Can my Landlord Immediately Cancel my Lease Agreement?
The Consumer Protection Act (the “CPA”) spells out the rights of consumers and the responsibilities of the suppliers of goods and services. It focuses on consumer protection by aiming to ‘promote fair accessible and sustainable marketplace for consumer products and services and for the purpose to establish national norms and standards relating to consumer protection’.
In the matters of Makah v Magic Vending (Pty) Ltd 2018 (3) SA 241 the Appellants concluded a month-to-month lease agreement with the Respondent in June 2013. The lease agreement included a clause which entitled the Respondent to immediately cancel the agreement in the event of breach on the part of the Appellants. The Appellants breached the lease agreement by failing to pay their monthly rental which ultimately led to the Respondent cancelling the lease agreements and successfully applying for the eviction of the Appellants.
The Appeal Court had the task to determine whether the eviction orders were valid taking into consideration the provisions of the Section 14(2) of the CPA.
Section 14(2)(b)(ii) of the CPA provides that an agreement may only be cancelled 20 business days after giving written notice to the consumer of a material failure by the consumer to comply with the agreement, and the consumer has failed to rectify such failure within that time. Section 14(2) is however preceded by the words ‘if a consumer agreement is for a fixed term’.
The Appellants argued that the provision in the lease allowing for the immediate cancellation in the event of breach is invalid, that the Court should find that the 20-business-day cancellation period had to be complied with by the Respondent and that the Respondent formulated the lease agreements as a monthly lease to circumvent the 20-day-termination requirement as prescribed in the CPA. The Appellants further argued that for this reason they were not unlawful occupiers, and that eviction could not be brought in terms of the Prevention of Illegal Eviction and Unlawful Occupation of Land Act 1998 (“the PIE Act”).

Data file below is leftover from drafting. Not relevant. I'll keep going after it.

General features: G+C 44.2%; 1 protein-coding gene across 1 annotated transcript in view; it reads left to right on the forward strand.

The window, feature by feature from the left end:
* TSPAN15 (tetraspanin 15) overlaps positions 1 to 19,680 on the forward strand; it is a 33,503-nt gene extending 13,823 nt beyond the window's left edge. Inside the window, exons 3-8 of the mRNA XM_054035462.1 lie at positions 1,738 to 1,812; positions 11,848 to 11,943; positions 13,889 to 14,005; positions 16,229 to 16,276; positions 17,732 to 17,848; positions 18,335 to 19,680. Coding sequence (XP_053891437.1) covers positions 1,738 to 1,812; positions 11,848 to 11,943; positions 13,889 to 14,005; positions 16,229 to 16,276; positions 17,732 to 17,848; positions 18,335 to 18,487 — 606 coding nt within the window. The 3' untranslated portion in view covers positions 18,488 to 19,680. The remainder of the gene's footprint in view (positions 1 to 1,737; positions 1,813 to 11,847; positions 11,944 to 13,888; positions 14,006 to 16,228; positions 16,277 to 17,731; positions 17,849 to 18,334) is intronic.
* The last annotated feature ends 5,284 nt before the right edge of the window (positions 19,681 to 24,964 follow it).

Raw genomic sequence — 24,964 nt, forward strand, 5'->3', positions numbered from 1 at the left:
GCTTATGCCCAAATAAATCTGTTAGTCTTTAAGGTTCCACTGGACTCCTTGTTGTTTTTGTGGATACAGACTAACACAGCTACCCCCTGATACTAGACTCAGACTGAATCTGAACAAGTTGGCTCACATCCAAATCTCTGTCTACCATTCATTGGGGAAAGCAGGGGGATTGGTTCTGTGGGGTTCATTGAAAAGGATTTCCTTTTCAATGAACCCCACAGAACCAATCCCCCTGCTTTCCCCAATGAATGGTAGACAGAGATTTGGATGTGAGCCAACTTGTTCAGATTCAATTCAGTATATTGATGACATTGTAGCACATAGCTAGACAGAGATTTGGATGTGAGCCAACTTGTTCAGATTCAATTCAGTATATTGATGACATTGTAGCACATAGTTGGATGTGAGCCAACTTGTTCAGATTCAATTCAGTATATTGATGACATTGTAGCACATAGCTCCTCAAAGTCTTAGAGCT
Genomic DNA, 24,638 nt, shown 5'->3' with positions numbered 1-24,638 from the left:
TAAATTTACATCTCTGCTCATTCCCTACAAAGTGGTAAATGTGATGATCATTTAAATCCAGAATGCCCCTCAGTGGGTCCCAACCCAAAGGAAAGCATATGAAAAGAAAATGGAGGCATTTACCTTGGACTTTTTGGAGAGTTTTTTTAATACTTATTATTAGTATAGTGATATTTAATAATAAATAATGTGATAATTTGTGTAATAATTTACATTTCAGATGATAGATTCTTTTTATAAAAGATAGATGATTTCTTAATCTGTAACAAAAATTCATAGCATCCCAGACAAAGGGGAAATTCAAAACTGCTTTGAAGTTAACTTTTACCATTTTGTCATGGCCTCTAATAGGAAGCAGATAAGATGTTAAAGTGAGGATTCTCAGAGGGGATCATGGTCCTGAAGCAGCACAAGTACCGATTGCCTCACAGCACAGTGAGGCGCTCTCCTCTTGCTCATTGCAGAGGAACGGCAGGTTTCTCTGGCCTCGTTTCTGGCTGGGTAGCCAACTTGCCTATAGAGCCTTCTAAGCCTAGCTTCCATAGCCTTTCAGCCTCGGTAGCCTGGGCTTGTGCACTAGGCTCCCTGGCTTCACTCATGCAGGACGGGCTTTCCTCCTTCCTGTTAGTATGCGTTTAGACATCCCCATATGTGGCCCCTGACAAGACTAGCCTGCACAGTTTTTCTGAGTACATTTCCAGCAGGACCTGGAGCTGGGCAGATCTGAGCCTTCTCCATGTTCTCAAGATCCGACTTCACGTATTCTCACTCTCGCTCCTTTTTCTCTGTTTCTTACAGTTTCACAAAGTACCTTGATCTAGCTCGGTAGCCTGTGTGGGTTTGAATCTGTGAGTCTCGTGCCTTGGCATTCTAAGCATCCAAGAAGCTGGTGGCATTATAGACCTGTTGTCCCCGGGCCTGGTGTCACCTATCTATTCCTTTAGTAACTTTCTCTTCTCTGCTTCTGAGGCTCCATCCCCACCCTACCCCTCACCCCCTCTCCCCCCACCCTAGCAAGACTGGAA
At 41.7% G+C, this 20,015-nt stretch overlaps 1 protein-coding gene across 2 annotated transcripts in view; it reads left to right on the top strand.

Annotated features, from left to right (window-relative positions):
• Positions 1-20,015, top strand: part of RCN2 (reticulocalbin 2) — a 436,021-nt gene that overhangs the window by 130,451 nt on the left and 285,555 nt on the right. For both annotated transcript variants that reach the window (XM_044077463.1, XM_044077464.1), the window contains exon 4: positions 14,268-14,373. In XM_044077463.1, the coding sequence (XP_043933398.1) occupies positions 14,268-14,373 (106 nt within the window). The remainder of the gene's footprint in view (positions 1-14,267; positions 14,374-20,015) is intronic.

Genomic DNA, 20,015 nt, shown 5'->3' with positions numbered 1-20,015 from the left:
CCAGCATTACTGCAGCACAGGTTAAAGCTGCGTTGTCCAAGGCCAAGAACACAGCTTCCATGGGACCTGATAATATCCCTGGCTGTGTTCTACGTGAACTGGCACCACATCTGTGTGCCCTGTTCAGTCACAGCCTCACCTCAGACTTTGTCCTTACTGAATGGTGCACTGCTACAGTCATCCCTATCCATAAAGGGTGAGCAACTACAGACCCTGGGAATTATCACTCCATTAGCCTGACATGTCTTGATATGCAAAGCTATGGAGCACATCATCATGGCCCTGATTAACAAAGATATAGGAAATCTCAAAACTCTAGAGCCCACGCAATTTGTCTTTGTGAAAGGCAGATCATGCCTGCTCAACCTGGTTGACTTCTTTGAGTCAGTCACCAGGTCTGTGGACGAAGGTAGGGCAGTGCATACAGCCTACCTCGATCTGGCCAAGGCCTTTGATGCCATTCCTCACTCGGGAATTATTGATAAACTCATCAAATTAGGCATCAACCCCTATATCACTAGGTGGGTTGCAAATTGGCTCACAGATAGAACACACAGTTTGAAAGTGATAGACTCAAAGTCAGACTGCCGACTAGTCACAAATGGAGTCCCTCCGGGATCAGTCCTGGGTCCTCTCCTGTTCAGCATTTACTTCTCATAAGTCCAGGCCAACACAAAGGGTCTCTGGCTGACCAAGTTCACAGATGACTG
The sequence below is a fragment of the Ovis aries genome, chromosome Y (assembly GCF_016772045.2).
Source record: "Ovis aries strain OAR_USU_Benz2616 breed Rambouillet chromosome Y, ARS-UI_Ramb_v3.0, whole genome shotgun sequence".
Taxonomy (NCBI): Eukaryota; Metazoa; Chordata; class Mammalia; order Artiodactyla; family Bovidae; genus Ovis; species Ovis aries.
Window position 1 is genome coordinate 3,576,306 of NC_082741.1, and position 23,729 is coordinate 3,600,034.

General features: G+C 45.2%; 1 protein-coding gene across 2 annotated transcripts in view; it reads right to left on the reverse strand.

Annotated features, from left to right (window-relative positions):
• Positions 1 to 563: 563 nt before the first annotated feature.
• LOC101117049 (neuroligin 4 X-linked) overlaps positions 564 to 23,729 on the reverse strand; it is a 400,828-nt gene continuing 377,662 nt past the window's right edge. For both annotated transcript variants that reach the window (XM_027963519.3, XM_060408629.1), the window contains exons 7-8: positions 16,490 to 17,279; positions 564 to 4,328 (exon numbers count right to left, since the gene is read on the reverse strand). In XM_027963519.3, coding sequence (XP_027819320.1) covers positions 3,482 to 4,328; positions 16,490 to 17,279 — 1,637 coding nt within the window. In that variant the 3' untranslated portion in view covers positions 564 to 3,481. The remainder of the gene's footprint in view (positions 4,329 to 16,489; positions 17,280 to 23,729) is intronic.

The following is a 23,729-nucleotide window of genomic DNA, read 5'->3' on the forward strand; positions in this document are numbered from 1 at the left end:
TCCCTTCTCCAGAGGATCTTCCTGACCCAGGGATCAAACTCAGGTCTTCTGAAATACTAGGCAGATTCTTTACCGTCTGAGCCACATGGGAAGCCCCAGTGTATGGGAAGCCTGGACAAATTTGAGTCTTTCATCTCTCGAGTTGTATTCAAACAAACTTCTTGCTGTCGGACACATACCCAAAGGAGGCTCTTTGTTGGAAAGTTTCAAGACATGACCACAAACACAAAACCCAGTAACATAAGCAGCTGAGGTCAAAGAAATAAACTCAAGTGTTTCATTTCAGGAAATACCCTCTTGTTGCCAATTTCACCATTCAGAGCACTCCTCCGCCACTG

The Court held that cancellation in terms of s 14(2)(b)(ii) of the CPA is only applicable to fixed-term contracts and that it would be disproportionate to invoke a 20-business-day notice to cancel a monthly lease as the period of such notice amounts to a calendar month.
The Court further held that to read into the CPA that this 20-day notice requirement applies to a month-to-month or indefinite lease, would be to offer protection in circumstances not envisaged by the Act and concluded that the 20-day notice is not required for month-to-month or indefinite lease agreements.
The Court further concluded that the Respondent was entitled to claim that it was deprived of its property and that the Appellants had no lawful title to remain in occupation of the property and were unlawful occupiers as envisaged in the PIE Act. The appeal was accordingly dismissed with costs.
In light of the aforesaid case it is clear that the owner of a property is not required to conform to the 20-business-day notice provisions in s 14(2)(b)(ii) of the CPA for the purposes of terminating month-to-month or indefinite lease agreements. The 20-business-day notice will, however, prevail in all contracts of a fixed period.
Author: Philip van Greunen
An aspect that arises quite frequently in an employment situation, is the question as to what can be done when there are remuneration differences and your view/opinion is that it is based unfair discrimination.
Owning a property comes with its own set of responsibilities, and one specifically challenging aspect can be navigating the eviction process.
Embarking on a journey to protect individual privacy, the South African Constitutional Court delivered a resounding judgment in February 2021, declaring sections of the communication surveillance law unconstitutional.